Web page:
Friday, April 14, 2017

Changing My Mind by Zadie Smith

Image result for changing my mind zadie smith

I don't read much fiction but when I see that an author I am curious about has written a collection of essays, I like to give them a try. So I picked up Changing My Mind: Occasional Essays by Zadie Smith. She is a prize-winning writer of quite a few short stories, five novels, and a smattering of non-fiction pieces. 

I have not read any of her work, but I have seen the film adaption of her novel White Teeth. Although, now, I am not quite sure how I came to watch it. 

Ms. Smith writes in the forward to this book of essays, all of which appear to be quite long, that it is compiled of pieces written at particular times for different editors. So we have thoughts on Katherine Hepburn (an idol of Ms. Smith's), a look at George Eliot and Middlemarch, a recollection of Smith family Christmases, and her diary of a brief trip to Liberia. One called That Crafty Feeling contains her guidelines on the writing craft. (I might start with that one...)

The essays are broken into sections of Reading, Being, Seeing, Feeling, and Remembering. I suppose just to give the disparate pieces some sort of structure at least.

I gleaned the above just by flipping through the book's pages and reading bits here and there. I got the book yesterday and haven't read even one of the pieces, so I hope I have a lot to look forward to.

If you have any thoughts on Ms. Smith and her work, I would be happy to hear them. 


In other news:
I don't usually provide links to online stories but there were two this week that I thought might interest you.

One concerns a daring $2.5 million rare book heist near Heathrow Airport that took place in January (but I am just now discovering it) and what impact it might have. The disturbing speculation is that the antiquarian books will be cut up for their maps, illustrations, and engravings as the books themselves would be difficult for the thieves to sell. Horrors!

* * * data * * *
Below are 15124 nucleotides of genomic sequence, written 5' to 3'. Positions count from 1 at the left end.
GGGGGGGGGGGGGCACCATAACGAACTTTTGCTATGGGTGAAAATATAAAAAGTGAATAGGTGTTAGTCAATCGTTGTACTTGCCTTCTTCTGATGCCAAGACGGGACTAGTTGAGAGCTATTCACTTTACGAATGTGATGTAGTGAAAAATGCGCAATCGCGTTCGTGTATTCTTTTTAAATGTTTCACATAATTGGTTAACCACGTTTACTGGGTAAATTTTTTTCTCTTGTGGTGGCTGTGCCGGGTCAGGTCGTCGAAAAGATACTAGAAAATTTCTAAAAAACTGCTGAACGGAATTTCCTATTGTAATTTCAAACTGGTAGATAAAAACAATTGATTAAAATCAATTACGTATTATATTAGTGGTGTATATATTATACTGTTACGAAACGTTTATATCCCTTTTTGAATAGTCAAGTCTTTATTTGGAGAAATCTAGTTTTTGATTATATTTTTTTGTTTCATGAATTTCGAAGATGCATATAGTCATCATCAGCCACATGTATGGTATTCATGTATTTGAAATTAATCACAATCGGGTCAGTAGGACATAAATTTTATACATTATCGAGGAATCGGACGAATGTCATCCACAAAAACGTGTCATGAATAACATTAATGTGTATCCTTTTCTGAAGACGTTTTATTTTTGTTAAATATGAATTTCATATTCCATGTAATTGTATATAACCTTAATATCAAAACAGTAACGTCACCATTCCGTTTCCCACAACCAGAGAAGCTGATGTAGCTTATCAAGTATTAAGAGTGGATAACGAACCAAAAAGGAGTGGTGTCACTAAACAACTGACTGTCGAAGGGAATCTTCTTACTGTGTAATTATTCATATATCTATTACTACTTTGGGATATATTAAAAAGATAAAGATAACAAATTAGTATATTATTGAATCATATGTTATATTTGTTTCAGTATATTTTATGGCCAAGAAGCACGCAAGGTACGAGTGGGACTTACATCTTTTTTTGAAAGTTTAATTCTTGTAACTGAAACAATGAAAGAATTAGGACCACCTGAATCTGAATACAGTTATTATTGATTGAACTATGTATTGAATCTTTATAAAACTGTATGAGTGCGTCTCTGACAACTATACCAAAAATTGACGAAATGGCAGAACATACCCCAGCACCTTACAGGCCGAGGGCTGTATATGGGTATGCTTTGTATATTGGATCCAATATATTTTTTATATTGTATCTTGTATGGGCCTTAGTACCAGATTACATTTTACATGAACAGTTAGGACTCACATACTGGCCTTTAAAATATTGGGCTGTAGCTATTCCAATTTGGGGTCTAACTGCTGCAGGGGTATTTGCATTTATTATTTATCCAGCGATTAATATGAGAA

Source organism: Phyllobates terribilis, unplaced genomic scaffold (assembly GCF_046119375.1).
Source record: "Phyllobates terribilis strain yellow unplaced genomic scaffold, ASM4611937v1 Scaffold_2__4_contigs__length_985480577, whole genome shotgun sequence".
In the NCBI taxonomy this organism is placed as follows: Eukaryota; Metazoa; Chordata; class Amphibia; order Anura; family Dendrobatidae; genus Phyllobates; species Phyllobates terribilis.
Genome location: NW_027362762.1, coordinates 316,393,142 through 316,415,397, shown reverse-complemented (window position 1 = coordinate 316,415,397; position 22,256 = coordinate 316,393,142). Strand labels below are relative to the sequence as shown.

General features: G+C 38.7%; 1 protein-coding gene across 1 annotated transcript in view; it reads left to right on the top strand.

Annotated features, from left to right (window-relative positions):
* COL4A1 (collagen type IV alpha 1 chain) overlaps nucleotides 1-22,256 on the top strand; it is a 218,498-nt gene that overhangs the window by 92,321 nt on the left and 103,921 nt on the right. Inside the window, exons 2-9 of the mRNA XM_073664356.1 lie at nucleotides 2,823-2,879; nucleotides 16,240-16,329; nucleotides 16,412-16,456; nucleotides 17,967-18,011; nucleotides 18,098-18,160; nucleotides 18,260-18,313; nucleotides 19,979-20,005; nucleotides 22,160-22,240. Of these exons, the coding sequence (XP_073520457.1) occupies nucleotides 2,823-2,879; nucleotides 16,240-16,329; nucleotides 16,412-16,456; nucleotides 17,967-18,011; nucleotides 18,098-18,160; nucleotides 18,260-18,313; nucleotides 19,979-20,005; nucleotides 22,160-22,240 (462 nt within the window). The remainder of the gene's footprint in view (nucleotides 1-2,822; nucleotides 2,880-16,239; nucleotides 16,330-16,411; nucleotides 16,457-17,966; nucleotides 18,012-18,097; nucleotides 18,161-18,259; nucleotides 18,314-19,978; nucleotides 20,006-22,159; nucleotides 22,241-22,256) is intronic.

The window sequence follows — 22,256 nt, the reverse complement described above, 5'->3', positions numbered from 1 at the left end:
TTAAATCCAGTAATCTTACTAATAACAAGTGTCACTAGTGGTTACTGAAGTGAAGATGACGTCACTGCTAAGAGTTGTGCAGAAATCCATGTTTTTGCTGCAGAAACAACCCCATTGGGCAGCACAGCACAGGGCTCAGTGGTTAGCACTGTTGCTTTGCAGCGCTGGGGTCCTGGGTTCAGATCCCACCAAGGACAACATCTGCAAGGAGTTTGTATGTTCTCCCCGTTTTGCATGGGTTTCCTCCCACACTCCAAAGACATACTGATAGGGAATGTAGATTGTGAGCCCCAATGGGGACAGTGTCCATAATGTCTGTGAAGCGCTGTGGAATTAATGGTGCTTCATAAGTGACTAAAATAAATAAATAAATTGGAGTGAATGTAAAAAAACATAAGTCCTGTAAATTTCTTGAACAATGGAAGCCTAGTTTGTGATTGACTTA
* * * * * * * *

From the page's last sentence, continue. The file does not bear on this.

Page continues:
Here: Book Heist

The other is a fascinating piece by Icelandic author Ragan Jonasson on translating Agatha Christie. Over the years he has translated 14 of her mysteries and become a mystery writer himself in the process. I really must look up the two-word clue mentioned in Lord Edgeware Dies. Mr. Jonasson states in the article that it took him ten years to settle on a suitable translation of it. 

Here: Agatha Christie


  1. I have not read anything of Zadie Smith, Belle. I look forward to a further post about "Changing My Mind . . . ".

    My goodness. What a heist that was, the likes of which movies are made. One can only hope that the books are found, in one piece, or at least most of them.

    1. Hi, Penny. Yes, the heist was very Mission Impossible!

      I fear the Zadie Smith essays may be a little too 'highbrow' for me. I am more of the 'Why I love my teapot' and 'How my garden grows' type of essay fan. But I will give them a try. I'll let you know how it goes.

  2. I've only read one of Zadie Smith's books, White Teeth, and (sshh, don't tell anyone) I hated it. I read it for a book club, and if I'm remembering correctly, most of us didn't get the hype, and didn't really like the book. So I'll be interested to see how you fare with her essays.

    1. Hi, Kathy. Well, the essays have proven to be quite engaging. I resisted beginning them - I had a feeling they might be too highbrow for my taste - but she has a good sense of humor and an easy style. I have read maybe five or six now. I am not interested at all in her fiction though.